Outstreched arm

Thursday, May 18, 2006

Jeremy's Iron

Hey, guess what - The Da Vinci Code (the movie) seems to be a dud. Who knew? Slate's review has a fantastic line about it:

...there's no reason a goofy pulp novel can't be turned into a scary, sexy film. The Da Vinci Code is neither—unless, of course, every line of dialogue in the film is an anagram for another, better one.


Tom's of Maine dental care products

This is an independent plug borne of love for these products:

Tom's of Maine Natural Anticavity Fluoride Mouthwash for a Dry Mouth
This lemon-lime mouthwash tastes better than many brands of lemonade. Forget the alcoholic burn and generic minty tones of Listerine; it may mean "it works", but Tom's is almost a gastronomic experience. No long-lasting itchy mouth, no numbing of the tongue - just a citrusy clean feeling.

Upon first trying it, Christa exclaimed, "I almost wanted to drink this." (Don't drink it, though, ok?) The directions say to rinse for sixty seconds (rather than thirty as with most brands) but you'll want to do it longer.

Ounce for ounce, it costs more than most "blue" brands, but it's worth it. Totally.

Tom's Antiplaque Flat Floss
My dentist says I have very narrow spacing between my teeth (or whatever the dental term is), so flossing is often annoying for me. Most thin brands of floss break sooner in my mouth; one time, I went through several different brands just to remove a piece of floss that had gotten stuck, except each subsequent flossing would result in mroe breakage and a thicker pile of nylon between my teeth. Yikes!

Though it sounds counterintuitive, thicker floss actually works better; it's harder to get it in, but once in, it won't break. Dental tape is the good stuff. Tom's flat floss is thick, strong, and waxed so that it glides smoothly despite its girth. It also has a pleasane herbal taste without the faux mint or plasticky wax.

Tuesday, May 16, 2006

Hand sanitizer at a gas station

Now this is a good idea - placing a hand sanitizer dispenser at the pump, so your hands don't have to smell of gas fumes. Thanks!

Thursday, May 11, 2006

Nature (a story)


If you live in Florida, you may want to read this. On winter nights, snakes come in your home and seek warm places to hide. They come through open doors, glide through pipes, crawl through holes in your screen doors and windows and corners where wasps nest. Small, black snakes; not all of them, just a particular type good at hiding and with an instinct to enter houses. They’re pencil-thin and have a strange awareness of their surroundings. You could be looking at a clothes hamper or cables behind your desk and never realize that snakes were there, odorless and still. They seem to understand what places we’ll never look, and where they will blend in. A typical garbage bag: a pack of four-inch snakes will be buried in the shapeless mass of paper, food, and plastic, and you will never know. Or in the pantry, behind spices and bags of flour you reach for only on occasion. The snakes hear you coming, too, and they move along the walls, under light bags and behind boxes. It’s of no use to clean out the shelves – the snakes are gone already by the time you’ve taken out the first few cans. They’re always moving when you’re moving, but when they know they’ve found a safe hiding spot they can be motionless for months. Most of the time they stay that way all through the winter, except when even the rooms in your house get too cold for them and they can no longer feed on scraps and bits of unpackaged food unnoticed. Then they rest and hope that you will cook dinner in your kitchen one night. The snakes slide out of your bathroom, behind the bookshelves, out of your clothes, and wait for their chance to hide in the warm food you’re preparing. You don’t always watch your cooking without a break, and even if you did, the snakes would somehow find their way into simmering pots of thick soup and casseroles in the oven. They do this out of desperation, and it kills them. As the heat breaks down their brittle bodies into thin mush and flakes like dandruff, the snakes can’t resist the bubbling mountain of food that now warms them after such a long, cold famine. They eat and they cook themselves and they become food. You may have eaten hundreds of snakes unknowingly - tasteless black strips of animals who killed themselves through drowning and burning. And you can never chase them all out before they do this.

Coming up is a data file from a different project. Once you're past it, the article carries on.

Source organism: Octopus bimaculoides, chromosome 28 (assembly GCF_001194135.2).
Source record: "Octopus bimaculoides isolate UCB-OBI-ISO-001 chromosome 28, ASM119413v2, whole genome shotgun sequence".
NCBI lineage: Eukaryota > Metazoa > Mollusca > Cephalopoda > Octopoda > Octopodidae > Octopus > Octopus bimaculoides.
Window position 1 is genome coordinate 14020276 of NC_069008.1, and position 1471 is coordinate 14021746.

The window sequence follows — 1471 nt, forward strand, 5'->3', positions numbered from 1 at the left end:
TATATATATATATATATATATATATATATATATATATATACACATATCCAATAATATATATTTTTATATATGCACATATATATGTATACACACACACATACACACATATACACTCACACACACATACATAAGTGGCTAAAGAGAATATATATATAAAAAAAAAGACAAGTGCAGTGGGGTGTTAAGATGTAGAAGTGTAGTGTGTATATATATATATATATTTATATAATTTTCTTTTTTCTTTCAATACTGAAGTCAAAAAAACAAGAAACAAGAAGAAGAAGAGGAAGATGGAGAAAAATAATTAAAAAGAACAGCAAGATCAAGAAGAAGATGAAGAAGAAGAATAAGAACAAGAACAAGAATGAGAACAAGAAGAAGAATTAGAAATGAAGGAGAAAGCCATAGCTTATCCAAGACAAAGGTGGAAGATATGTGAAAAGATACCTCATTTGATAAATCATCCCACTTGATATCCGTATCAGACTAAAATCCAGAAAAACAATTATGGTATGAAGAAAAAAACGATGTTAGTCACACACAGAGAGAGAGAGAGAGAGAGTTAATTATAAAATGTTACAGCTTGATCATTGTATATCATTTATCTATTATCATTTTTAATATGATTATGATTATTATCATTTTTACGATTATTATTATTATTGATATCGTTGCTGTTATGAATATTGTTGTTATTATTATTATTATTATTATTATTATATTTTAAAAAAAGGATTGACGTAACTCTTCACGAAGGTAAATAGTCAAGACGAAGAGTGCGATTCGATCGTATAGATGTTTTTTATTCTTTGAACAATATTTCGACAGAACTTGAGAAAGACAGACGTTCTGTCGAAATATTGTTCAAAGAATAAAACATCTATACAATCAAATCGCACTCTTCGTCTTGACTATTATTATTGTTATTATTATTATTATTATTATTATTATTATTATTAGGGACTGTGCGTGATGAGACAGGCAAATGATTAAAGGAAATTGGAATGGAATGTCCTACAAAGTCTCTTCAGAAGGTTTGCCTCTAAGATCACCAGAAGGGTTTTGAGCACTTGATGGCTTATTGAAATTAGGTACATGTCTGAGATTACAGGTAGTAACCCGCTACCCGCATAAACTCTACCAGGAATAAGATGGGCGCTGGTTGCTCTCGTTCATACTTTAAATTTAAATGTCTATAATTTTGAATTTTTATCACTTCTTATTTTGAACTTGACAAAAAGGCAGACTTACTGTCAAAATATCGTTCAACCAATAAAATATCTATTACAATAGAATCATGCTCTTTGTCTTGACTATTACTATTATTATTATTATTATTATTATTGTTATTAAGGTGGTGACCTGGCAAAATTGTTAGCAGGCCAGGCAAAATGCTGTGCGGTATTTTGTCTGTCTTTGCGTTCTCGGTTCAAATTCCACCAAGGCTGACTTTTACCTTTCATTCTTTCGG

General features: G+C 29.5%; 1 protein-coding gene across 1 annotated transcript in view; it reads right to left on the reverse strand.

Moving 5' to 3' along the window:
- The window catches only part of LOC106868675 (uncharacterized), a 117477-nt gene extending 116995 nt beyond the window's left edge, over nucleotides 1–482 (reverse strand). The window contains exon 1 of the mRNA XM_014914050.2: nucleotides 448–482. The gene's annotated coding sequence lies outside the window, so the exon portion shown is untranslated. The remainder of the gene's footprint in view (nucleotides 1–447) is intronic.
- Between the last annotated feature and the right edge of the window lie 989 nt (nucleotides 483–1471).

Friday, May 05, 2006

My design portfolio

This needs no setup:

Neven's portfolio

That is all!

Risotto ai funghi recipe

Adriano's recipe: